POLIS 2106 - Justice, Virtue and the Good
North Terrace Campus - Semester 1 - 2016
The course information on this page is being finalised for 2016. Please check again before classes commence.
General Course Information
Course Code POLIS 2106 Course Justice, Virtue and the Good Coordinating Unit Politics and International Studies Term Semester 1 Level Undergraduate Location/s North Terrace Campus Units 3 Contact Up to 3 hours per week Available for Study Abroad and Exchange Y Prerequisites At least 12 units of Level I undergraduate study Incompatible POLI 2009, POLI 2106, POLI 3009 Course Description This is a political theory course that aims to stimulate critical thinking about how we should live. We do this by reading, analysing and criticising the arguments made by some of the great political theorists in the Western tradition, focusing in particular on ideas of justice and just societies. We consider what just and good societies look like, how we form just societies, and who is included in just societies. We also examine some important debates in contemporary political theory, including those concerning free speech, rights in an age of terror, pornography, free speech, multiculturalism, abortion and our obligations as global citizens.
The theorists we read and study include: Socrates, Plato, the Stoics, the Epicureans, Machiavelli, Thomas Hobbes, John Locke, Adam Smith, Jean-Jacques Rousseau, Mary Wollstonecraft, John Stuart Mill, Freidrich Nietzsche, Karl Marx, John Rawls, Peter Singer, Will Kymlicka, and Susan Moller Okin. The ideas and topics we study include: justice, freedom, rights, utilitarianism and universalism. We also explore the Christian tradition, the liberal tradition and the Enlightenment in relation to these thinkers and topics.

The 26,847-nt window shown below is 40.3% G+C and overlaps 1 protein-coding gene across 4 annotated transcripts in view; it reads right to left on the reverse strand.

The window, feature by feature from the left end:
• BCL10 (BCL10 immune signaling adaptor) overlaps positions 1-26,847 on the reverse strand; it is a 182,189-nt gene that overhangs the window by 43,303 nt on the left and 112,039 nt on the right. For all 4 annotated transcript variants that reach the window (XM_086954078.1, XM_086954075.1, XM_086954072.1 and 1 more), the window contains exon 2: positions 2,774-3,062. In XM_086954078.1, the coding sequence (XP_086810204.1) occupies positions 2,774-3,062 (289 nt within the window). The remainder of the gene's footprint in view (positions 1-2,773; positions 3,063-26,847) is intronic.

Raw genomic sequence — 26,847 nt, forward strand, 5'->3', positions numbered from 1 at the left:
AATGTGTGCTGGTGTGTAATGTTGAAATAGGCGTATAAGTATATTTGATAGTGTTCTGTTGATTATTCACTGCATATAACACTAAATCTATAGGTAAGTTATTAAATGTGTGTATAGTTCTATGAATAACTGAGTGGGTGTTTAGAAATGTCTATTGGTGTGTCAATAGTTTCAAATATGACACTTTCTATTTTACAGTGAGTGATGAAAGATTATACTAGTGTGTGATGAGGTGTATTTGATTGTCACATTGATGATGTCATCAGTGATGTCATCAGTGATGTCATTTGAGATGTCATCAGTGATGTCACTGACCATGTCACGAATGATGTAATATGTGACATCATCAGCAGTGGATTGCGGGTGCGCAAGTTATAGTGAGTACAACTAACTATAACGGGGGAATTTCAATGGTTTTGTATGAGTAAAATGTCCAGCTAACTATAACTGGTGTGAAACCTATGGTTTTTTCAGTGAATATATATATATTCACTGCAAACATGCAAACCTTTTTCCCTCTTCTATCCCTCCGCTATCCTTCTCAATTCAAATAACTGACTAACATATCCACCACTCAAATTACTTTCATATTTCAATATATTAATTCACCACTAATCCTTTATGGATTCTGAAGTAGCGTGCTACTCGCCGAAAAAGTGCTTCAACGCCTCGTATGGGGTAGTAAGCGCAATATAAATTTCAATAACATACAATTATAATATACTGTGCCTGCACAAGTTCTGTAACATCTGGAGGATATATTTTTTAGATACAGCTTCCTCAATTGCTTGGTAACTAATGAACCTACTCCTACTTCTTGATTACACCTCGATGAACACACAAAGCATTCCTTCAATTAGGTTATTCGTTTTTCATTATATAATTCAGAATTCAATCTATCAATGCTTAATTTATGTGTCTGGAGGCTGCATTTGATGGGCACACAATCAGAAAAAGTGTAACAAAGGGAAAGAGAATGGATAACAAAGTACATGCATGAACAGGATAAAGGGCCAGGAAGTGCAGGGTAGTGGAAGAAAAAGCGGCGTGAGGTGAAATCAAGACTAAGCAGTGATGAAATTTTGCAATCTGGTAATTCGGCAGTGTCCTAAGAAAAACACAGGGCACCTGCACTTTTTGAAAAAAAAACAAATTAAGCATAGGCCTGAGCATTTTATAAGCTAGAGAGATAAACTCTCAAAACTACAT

Course Coordinator: Professor Lisa HillDr Tiziana Torresi
Telephone: 8313 5606
The full timetable of all activities for this course can be accessed from Course Planner.
Course Learning Outcomes
On successful completion of this course, students will be able to demonstrate: 1 An ability to understand key ideas in Western political thought 2 An ability to think critically about debates in contemporary political theory. 3 Enhanced skills in research, synthesis, organisation and presentation of information 4 Enhanced problem solving skills 5 Familiarisation with the research skills necessary for working with primary sources 6 An ability to work independently 7 An ability to articulate interpretations of sources and topics in class discussion 8 An ability to critically evaluate arguments
University Graduate Attributes
No information currently available.
Required ResourcesA reading kit will be prepared and available for sale in the first week of term.
Online LearningCourse material and lecture slides will be posted on myuni
Learning & Teaching Activities
Learning & Teaching ModesThere will be two lectures per week and one tutorial during which issues covered in
lectures will be linked to tutorial discussions.
The information below is provided as a guide to assist students in engaging appropriately with the course requirements.Students will need to devote approximately 8 hours per week to this course (divided over 12 weeks of study). This consists of 2 x 1-hour lectures and one tutorial per week, and 5 hours per week of independent study, during which time students will prepare for tutorials and work on assignments.
Learning Activities SummaryThe following lecture topics are indicative only and subject to change. Course material is constantly being updated and revised to incorporate the latest scholarship and topics of debate.
- Introduction to Course
Plato and Aristotle
- Epicureanism and Stoicism
- The Cosmopolitan Tradition
The Christian Tradition
- Machiavelli and Hobbes
- Adam Smith
- John Stuart Mill
- Karl Marx
The Liberal Tradition
- The Multiculturalism Debate:Will Kymlicka and Susan Moller Okin
- Free Speech in an Age of Terror
Rights in an Age of Terror
- The Pornography Debate
- The Abortion Debate
- The Issue of Global Obligations; Course Summary